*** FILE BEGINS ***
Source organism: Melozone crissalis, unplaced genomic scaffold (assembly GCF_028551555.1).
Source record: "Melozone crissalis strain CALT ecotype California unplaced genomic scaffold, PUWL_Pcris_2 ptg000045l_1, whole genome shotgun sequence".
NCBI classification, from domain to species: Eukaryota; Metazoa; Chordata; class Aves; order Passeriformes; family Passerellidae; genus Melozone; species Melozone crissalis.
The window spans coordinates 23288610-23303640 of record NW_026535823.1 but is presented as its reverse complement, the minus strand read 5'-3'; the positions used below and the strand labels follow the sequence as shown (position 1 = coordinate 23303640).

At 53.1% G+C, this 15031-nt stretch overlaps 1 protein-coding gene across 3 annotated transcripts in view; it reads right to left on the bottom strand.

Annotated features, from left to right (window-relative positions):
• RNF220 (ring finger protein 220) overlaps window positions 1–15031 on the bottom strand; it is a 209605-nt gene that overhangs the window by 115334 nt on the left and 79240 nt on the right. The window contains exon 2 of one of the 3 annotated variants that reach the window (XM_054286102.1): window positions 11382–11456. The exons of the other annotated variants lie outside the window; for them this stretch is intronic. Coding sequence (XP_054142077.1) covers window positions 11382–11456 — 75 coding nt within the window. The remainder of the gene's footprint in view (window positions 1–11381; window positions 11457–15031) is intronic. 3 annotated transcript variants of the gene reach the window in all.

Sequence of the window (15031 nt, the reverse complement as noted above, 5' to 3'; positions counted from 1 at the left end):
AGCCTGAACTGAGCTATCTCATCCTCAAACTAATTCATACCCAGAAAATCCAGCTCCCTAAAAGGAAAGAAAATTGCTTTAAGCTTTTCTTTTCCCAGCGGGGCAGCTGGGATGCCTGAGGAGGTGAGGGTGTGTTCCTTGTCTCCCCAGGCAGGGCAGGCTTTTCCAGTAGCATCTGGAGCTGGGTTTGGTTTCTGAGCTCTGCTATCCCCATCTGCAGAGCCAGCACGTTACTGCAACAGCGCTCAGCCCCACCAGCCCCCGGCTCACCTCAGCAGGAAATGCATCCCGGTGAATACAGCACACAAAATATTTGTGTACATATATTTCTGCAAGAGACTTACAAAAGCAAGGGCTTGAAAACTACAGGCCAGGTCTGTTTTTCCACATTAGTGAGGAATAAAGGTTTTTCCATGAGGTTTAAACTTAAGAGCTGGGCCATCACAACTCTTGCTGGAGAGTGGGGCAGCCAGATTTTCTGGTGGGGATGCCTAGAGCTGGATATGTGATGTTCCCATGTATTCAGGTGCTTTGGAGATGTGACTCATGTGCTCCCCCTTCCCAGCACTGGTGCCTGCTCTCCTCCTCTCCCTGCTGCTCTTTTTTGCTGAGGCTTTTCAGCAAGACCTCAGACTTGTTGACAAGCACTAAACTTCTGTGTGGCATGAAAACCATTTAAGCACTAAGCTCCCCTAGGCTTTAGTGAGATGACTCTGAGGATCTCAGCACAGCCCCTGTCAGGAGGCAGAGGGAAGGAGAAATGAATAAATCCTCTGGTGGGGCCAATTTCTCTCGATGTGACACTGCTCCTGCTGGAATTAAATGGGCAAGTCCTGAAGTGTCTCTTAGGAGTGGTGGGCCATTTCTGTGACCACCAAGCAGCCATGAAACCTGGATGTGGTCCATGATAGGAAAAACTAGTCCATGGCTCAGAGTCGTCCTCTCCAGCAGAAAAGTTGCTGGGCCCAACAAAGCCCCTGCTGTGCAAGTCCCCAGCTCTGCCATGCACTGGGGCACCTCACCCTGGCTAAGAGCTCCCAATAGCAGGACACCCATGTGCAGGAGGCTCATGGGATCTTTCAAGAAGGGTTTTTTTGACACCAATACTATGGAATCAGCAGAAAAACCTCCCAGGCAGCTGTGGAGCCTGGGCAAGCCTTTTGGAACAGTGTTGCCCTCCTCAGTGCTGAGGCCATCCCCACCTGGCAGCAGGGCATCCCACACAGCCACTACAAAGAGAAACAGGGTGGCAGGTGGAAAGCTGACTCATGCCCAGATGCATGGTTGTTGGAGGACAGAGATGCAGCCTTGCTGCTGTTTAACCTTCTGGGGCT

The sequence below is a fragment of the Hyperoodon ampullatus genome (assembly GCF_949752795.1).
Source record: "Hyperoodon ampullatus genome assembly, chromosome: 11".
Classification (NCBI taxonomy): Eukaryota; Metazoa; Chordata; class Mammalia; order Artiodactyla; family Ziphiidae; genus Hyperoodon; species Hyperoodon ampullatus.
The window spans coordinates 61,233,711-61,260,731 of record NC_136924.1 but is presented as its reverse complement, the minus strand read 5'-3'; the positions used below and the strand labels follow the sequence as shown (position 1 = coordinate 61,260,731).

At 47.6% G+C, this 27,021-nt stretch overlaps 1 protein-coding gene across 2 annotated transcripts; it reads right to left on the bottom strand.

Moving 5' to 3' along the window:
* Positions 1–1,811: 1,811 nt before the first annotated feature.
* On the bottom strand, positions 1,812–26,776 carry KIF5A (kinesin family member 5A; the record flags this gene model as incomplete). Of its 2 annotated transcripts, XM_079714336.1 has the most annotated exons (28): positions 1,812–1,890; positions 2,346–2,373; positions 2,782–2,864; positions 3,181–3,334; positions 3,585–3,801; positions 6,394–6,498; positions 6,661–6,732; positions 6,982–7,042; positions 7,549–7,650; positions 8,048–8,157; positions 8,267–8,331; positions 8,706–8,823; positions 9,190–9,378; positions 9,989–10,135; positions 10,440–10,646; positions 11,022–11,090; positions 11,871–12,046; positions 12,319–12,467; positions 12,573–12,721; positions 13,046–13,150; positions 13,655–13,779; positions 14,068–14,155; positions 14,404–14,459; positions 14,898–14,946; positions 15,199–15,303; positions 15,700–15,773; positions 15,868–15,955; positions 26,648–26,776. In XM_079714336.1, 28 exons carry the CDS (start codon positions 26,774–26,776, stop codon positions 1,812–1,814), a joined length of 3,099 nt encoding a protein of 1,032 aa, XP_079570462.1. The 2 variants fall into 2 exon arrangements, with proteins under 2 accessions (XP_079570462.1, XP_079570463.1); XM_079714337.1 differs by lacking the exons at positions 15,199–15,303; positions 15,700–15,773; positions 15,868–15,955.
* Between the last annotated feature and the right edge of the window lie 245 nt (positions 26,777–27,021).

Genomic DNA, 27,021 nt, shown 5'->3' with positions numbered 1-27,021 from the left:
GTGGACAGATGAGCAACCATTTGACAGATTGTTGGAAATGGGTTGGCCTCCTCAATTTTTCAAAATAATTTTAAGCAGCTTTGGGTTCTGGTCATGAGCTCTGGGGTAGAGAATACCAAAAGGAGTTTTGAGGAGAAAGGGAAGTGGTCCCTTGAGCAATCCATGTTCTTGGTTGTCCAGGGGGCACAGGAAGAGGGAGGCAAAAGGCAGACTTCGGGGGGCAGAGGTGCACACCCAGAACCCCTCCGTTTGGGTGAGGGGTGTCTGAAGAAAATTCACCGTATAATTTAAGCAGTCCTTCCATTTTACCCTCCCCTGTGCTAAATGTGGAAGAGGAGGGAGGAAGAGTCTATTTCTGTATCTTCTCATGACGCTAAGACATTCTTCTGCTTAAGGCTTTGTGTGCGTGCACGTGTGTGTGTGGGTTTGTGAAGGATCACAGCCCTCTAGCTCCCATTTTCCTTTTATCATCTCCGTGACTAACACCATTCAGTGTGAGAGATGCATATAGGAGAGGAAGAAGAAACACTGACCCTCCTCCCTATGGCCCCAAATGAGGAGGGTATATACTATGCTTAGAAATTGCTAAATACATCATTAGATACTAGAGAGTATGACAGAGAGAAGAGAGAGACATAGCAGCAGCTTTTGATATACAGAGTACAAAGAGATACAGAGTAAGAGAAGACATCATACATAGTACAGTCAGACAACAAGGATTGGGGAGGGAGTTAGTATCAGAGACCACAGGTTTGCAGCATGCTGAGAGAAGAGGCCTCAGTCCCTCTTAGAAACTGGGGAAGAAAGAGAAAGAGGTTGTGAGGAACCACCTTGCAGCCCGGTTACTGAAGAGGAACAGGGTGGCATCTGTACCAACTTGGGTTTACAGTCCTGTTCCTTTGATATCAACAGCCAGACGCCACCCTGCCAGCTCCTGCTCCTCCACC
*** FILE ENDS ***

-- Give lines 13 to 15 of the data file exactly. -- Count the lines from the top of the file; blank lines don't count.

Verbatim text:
The window spans coordinates 61,233,711-61,260,731 of record NC_136924.1 but is presented as its reverse complement, the minus strand read 5'-3'; the positions used below and the strand labels follow the sequence as shown (position 1 = coordinate 61,260,731).

At 47.6% G+C, this 27,021-nt stretch overlaps 1 protein-coding gene across 2 annotated transcripts; it reads right to left on the bottom strand.

Moving 5' to 3' along the window: